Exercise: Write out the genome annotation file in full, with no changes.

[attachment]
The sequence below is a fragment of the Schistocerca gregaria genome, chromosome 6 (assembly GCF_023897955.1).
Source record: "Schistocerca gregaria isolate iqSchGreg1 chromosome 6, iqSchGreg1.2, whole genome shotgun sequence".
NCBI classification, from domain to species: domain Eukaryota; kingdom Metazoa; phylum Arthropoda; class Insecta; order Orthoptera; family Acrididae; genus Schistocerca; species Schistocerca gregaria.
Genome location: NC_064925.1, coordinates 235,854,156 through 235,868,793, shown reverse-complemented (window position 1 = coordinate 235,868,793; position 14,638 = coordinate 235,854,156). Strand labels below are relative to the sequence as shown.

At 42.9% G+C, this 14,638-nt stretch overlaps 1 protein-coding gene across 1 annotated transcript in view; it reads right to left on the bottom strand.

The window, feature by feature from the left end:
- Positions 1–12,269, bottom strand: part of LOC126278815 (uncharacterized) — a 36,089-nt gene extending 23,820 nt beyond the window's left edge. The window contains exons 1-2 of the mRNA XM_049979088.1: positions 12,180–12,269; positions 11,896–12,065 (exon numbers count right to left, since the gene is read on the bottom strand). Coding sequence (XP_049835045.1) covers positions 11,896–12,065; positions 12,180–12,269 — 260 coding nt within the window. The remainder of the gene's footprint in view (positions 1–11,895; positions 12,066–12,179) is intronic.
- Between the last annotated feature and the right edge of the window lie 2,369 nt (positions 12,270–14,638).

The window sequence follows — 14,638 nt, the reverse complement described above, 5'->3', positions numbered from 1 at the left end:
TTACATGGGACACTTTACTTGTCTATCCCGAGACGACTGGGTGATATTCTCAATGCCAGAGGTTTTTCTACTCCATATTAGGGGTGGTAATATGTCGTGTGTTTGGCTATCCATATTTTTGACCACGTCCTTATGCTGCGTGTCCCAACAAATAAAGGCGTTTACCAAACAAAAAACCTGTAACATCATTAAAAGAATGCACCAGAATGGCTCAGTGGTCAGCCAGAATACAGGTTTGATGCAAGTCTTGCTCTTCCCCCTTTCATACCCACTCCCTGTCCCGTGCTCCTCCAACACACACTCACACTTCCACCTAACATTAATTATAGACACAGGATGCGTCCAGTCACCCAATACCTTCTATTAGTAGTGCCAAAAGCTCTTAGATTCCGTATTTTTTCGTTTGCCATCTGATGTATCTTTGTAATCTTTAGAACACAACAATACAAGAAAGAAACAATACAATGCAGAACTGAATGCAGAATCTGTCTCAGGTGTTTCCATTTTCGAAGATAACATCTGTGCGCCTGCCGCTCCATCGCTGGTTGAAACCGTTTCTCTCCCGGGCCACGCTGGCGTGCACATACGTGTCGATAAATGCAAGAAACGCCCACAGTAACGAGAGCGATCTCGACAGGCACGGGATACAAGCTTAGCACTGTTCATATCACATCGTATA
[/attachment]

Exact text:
The sequence below is a fragment of the Schistocerca gregaria genome, chromosome 6 (assembly GCF_023897955.1).
Source record: "Schistocerca gregaria isolate iqSchGreg1 chromosome 6, iqSchGreg1.2, whole genome shotgun sequence".
NCBI classification, from domain to species: domain Eukaryota; kingdom Metazoa; phylum Arthropoda; class Insecta; order Orthoptera; family Acrididae; genus Schistocerca; species Schistocerca gregaria.
Genome location: NC_064925.1, coordinates 235,854,156 through 235,868,793, shown reverse-complemented (window position 1 = coordinate 235,868,793; position 14,638 = coordinate 235,854,156). Strand labels below are relative to the sequence as shown.

At 42.9% G+C, this 14,638-nt stretch overlaps 1 protein-coding gene across 1 annotated transcript in view; it reads right to left on the bottom strand.

The window, feature by feature from the left end:
- Positions 1–12,269, bottom strand: part of LOC126278815 (uncharacterized) — a 36,089-nt gene extending 23,820 nt beyond the window's left edge. The window contains exons 1-2 of the mRNA XM_049979088.1: positions 12,180–12,269; positions 11,896–12,065 (exon numbers count right to left, since the gene is read on the bottom strand). Coding sequence (XP_049835045.1) covers positions 11,896–12,065; positions 12,180–12,269 — 260 coding nt within the window. The remainder of the gene's footprint in view (positions 1–11,895; positions 12,066–12,179) is intronic.
- Between the last annotated feature and the right edge of the window lie 2,369 nt (positions 12,270–14,638).

The window sequence follows — 14,638 nt, the reverse complement described above, 5'->3', positions numbered from 1 at the left end:
TTACATGGGACACTTTACTTGTCTATCCCGAGACGACTGGGTGATATTCTCAATGCCAGAGGTTTTTCTACTCCATATTAGGGGTGGTAATATGTCGTGTGTTTGGCTATCCATATTTTTGACCACGTCCTTATGCTGCGTGTCCCAACAAATAAAGGCGTTTACCAAACAAAAAACCTGTAACATCATTAAAAGAATGCACCAGAATGGCTCAGTGGTCAGCCAGAATACAGGTTTGATGCAAGTCTTGCTCTTCCCCCTTTCATACCCACTCCCTGTCCCGTGCTCCTCCAACACACACTCACACTTCCACCTAACATTAATTATAGACACAGGATGCGTCCAGTCACCCAATACCTTCTATTAGTAGTGCCAAAAGCTCTTAGATTCCGTATTTTTTCGTTTGCCATCTGATGTATCTTTGTAATCTTTAGAACACAACAATACAAGAAAGAAACAATACAATGCAGAACTGAATGCAGAATCTGTCTCAGGTGTTTCCATTTTCGAAGATAACATCTGTGCGCCTGCCGCTCCATCGCTGGTTGAAACCGTTTCTCTCCCGGGCCACGCTGGCGTGCACATACGTGTCGATAAATGCAAGAAACGCCCACAGTAACGAGAGCGATCTCGACAGGCACGGGATACAAGCTTAGCACTGTTCATATCACATCGTATA